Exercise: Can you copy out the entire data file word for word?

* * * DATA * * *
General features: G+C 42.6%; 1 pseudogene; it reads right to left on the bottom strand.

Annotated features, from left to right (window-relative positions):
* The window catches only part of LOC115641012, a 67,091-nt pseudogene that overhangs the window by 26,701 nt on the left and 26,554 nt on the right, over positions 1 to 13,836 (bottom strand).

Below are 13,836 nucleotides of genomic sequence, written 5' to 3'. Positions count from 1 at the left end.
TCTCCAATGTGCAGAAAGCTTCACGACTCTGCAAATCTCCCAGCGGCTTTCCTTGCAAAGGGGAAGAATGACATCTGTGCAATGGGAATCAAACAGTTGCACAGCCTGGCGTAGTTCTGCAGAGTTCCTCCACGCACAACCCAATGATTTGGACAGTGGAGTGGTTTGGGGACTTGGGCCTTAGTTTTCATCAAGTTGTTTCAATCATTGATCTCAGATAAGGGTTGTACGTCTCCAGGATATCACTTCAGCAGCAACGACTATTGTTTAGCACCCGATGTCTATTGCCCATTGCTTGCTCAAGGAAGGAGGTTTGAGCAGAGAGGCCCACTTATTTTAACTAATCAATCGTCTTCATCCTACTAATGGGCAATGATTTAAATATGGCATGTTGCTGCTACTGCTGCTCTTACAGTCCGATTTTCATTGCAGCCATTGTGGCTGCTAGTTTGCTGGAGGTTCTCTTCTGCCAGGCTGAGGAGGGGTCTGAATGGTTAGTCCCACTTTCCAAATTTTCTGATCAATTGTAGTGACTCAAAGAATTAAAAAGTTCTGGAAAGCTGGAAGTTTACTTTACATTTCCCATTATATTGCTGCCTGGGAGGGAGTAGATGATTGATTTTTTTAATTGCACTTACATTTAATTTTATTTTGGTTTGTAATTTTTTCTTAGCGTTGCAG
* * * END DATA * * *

General features: G+C 42.6%; 1 pseudogene; it reads right to left on the bottom strand.

Annotated features, from left to right (window-relative positions):
* The window catches only part of LOC115641012, a 67,091-nt pseudogene that overhangs the window by 26,701 nt on the left and 26,554 nt on the right, over positions 1 to 13,836 (bottom strand).

Below are 13,836 nucleotides of genomic sequence, written 5' to 3'. Positions count from 1 at the left end.
TCTCCAATGTGCAGAAAGCTTCACGACTCTGCAAATCTCCCAGCGGCTTTCCTTGCAAAGGGGAAGAATGACATCTGTGCAATGGGAATCAAACAGTTGCACAGCCTGGCGTAGTTCTGCAGAGTTCCTCCACGCACAACCCAATGATTTGGACAGTGGAGTGGTTTGGGGACTTGGGCCTTAGTTTTCATCAAGTTGTTTCAATCATTGATCTCAGATAAGGGTTGTACGTCTCCAGGATATCACTTCAGCAGCAACGACTATTGTTTAGCACCCGATGTCTATTGCCCATTGCTTGCTCAAGGAAGGAGGTTTGAGCAGAGAGGCCCACTTATTTTAACTAATCAATCGTCTTCATCCTACTAATGGGCAATGATTTAAATATGGCATGTTGCTGCTACTGCTGCTCTTACAGTCCGATTTTCATTGCAGCCATTGTGGCTGCTAGTTTGCTGGAGGTTCTCTTCTGCCAGGCTGAGGAGGGGTCTGAATGGTTAGTCCCACTTTCCAAATTTTCTGATCAATTGTAGTGACTCAAAGAATTAAAAAGTTCTGGAAAGCTGGAAGTTTACTTTACATTTCCCATTATATTGCTGCCTGGGAGGGAGTAGATGATTGATTTTTTTAATTGCACTTACATTTAATTTTATTTTGGTTTGTAATTTTTTCTTAGCGTTGCAG